Maternal and Child Health Journal

, Volume 19, Issue 4, pp 733–738 | Cite as

Ectopic Pregnancy Among American Indian and Alaska Native Women, 2002–2009

  • Lori de RavelloEmail author
  • Arianne Folkema
  • Scott Tulloch
  • Melanie Taylor
  • Brigg Reilley
  • Karen Hoover
  • Robert Holman
  • Andreea Creanga


To examine rates of ectopic pregnancy (EP) among American Indian and Alaska Native (AI/AN) women aged 15–44 years seeking care at Indian Health Service (IHS), Tribal, and urban Indian health facilities during 2002–2009. We used 2002–2009 inpatient and outpatient data from the IHS National Patient Information Reporting System to identify EP-associated visits and obtain the number of pregnancies among AI/AN women. Repeat visits for the same EP were determined by calculating the interval between visits; if more than 90 days between visits, the visit was considered related to a new EP. We identified 229,986 pregnancies among AI/AN women 15–44 years receiving care at IHS-affiliated facilities during 2002–2009. Of these, 2,406 (1.05 %) were coded as EPs, corresponding to an average annual rate of 10.5 per 1,000 pregnancies. The EP rate among AI/AN women was lowest in the 15–19 years age group (5.5 EPs per 1,000 pregnancies) and highest among 35–39 year olds (18.7 EPs per 1,000 pregnancies). EP rates varied by geographic region, ranging between 6.9 and 24.4 per 1,000 pregnancies in the Northern Plains East and the East region, respectively. The percentage of ectopic pregnancies found among AI/AN women is within the national 1–2 % range. We found relatively stable annual rates of EP among AI/AN women receiving care at IHS-affiliated facilities during 2002–2009, but considerable variation by age group and geographic region. Coupling timely diagnosis and management with public health interventions focused on tobacco use and sexually transmitted diseases may provide opportunities for reducing EP and EP-associated complications among AI/AN women.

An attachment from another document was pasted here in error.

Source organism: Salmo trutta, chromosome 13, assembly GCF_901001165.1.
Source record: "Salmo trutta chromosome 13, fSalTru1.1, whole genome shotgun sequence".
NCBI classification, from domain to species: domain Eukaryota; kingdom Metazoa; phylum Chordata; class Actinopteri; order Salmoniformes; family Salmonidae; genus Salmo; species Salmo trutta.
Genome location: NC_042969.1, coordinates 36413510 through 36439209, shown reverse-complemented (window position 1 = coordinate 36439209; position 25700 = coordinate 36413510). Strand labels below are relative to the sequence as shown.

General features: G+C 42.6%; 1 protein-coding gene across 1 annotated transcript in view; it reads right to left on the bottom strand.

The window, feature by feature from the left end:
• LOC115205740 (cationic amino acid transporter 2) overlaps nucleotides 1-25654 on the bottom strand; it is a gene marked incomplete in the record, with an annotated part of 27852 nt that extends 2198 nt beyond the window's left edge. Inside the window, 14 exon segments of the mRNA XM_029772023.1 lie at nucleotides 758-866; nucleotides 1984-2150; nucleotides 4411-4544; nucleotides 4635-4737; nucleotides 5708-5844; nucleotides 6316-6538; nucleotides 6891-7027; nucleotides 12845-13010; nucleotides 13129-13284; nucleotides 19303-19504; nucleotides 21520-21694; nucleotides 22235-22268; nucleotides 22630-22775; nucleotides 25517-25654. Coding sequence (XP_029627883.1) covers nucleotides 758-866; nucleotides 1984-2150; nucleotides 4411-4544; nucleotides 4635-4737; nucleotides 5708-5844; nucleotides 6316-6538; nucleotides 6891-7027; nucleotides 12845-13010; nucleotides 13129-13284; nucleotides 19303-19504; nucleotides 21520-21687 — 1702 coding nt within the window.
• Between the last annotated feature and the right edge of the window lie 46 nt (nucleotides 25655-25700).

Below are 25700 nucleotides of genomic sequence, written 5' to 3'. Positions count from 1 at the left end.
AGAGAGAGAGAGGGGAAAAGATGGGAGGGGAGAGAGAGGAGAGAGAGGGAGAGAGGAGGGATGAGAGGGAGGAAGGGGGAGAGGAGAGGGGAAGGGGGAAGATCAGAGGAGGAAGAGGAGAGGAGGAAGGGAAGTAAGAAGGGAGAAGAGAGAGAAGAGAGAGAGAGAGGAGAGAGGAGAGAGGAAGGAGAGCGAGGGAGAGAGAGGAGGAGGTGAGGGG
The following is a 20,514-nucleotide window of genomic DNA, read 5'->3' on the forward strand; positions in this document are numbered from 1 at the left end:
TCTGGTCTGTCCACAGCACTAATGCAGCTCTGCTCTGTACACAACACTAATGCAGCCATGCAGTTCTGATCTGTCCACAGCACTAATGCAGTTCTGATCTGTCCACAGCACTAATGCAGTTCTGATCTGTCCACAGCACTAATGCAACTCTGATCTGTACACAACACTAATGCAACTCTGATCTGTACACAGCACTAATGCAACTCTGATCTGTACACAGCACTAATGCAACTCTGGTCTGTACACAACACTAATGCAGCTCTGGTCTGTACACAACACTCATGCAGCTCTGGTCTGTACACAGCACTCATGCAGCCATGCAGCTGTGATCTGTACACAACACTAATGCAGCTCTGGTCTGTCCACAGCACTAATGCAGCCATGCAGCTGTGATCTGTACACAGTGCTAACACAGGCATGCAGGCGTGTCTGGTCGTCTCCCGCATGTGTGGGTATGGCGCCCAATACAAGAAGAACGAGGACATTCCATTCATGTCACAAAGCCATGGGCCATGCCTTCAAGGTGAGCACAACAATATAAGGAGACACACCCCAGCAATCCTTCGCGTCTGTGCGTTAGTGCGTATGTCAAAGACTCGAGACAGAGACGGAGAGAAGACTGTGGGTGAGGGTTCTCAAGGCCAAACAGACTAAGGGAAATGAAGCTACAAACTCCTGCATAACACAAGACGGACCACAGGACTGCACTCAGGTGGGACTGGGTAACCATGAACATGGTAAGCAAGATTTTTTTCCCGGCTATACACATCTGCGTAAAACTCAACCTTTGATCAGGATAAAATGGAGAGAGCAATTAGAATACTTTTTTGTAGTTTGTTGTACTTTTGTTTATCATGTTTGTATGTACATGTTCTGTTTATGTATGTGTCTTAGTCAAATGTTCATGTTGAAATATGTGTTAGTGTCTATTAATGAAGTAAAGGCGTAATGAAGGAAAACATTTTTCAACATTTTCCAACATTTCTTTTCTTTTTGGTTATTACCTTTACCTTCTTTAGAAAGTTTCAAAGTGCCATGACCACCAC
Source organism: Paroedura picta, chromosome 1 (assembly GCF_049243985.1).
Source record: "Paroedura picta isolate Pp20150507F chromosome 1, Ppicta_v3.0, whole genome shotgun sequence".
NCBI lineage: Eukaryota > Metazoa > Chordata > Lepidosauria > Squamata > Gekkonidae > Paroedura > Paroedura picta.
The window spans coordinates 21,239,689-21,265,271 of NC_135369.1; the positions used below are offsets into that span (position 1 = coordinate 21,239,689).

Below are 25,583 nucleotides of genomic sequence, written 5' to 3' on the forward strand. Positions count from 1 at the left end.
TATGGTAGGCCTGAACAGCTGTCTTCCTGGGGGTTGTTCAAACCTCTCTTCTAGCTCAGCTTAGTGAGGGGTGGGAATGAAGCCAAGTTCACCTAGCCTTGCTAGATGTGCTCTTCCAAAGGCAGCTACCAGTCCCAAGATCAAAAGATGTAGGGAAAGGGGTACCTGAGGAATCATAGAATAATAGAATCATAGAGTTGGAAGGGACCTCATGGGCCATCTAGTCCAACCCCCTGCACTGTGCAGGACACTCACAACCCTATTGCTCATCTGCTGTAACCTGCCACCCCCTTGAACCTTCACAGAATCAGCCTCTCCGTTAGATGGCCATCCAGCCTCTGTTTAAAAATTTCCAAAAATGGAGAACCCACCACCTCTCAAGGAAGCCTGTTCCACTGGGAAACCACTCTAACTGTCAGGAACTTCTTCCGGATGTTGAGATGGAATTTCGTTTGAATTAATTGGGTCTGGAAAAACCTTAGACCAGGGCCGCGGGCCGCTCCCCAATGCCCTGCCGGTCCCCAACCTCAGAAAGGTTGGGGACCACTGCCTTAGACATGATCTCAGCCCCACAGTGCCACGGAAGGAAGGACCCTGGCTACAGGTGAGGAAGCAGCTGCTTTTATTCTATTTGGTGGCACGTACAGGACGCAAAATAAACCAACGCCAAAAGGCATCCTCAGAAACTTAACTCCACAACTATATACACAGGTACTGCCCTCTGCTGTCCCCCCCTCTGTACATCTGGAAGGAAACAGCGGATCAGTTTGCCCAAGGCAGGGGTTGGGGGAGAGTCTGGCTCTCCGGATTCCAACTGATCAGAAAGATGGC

Ectopic pregnancy North American Indians 



The authors would like to thank Thomas A. Peterman, MD, MS (CDC, Atlanta, GA); Catherine L. Satterwhite, PhD, MSPH, MPH (University of Kansas School of Medicine, Wichita, KS); Jean Howe, MD, MPH (IHS, Shiprock, NM); and Suzanne Zane, DVM (CDC, Portland, OR) for their insightful review and expertise as this manuscript developed. We thank Barbara Strzelczyk (IHS), Diana Roberts (CDC), and Jason Mehal, MPH (CDC) for technical assistance, as well as the staff of the IHS National Patient Reporting System and the staff at the participating IHS, tribal, and urban Indian health care facilities.


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Copyright information

© Springer Science+Business Media New York (outside the USA) 2014

Authors and Affiliations

  • Lori de Ravello
    • 1
    Email author
  • Arianne Folkema
    • 2
  • Scott Tulloch
    • 3
  • Melanie Taylor
    • 4
  • Brigg Reilley
    • 5
  • Karen Hoover
    • 3
  • Robert Holman
    • 2
  • Andreea Creanga
    • 1
  1. 1.Division of Reproductive Health, National Center for Chronic Disease Prevention and Health PromotionCenters for Disease Control and PreventionAtlantaUSA
  2. 2.Division of High-Consequence Pathogens and Pathology, National Center for Emerging and Zoonotic Infectious DiseasesCenters for Disease Control and PreventionAtlantaUSA
  3. 3.Division of Sexually Transmitted Disease Prevention, National Center for HIV/AIDS, Viral Hepatitis, STD, and TB PreventionCenters for Disease Control and PreventionAtlantaUSA
  4. 4.Division of Sexually Transmitted Disease Prevention, National Center for HIV/AIDS, Viral Hepatitis, STD, and TB PreventionCenters for Disease Control and PreventionPhoenixUSA
  5. 5.HIV/AIDS Prevention Program, Division of Epidemiology and Disease PreventionIndian Health ServiceAlbuquerqueUSA

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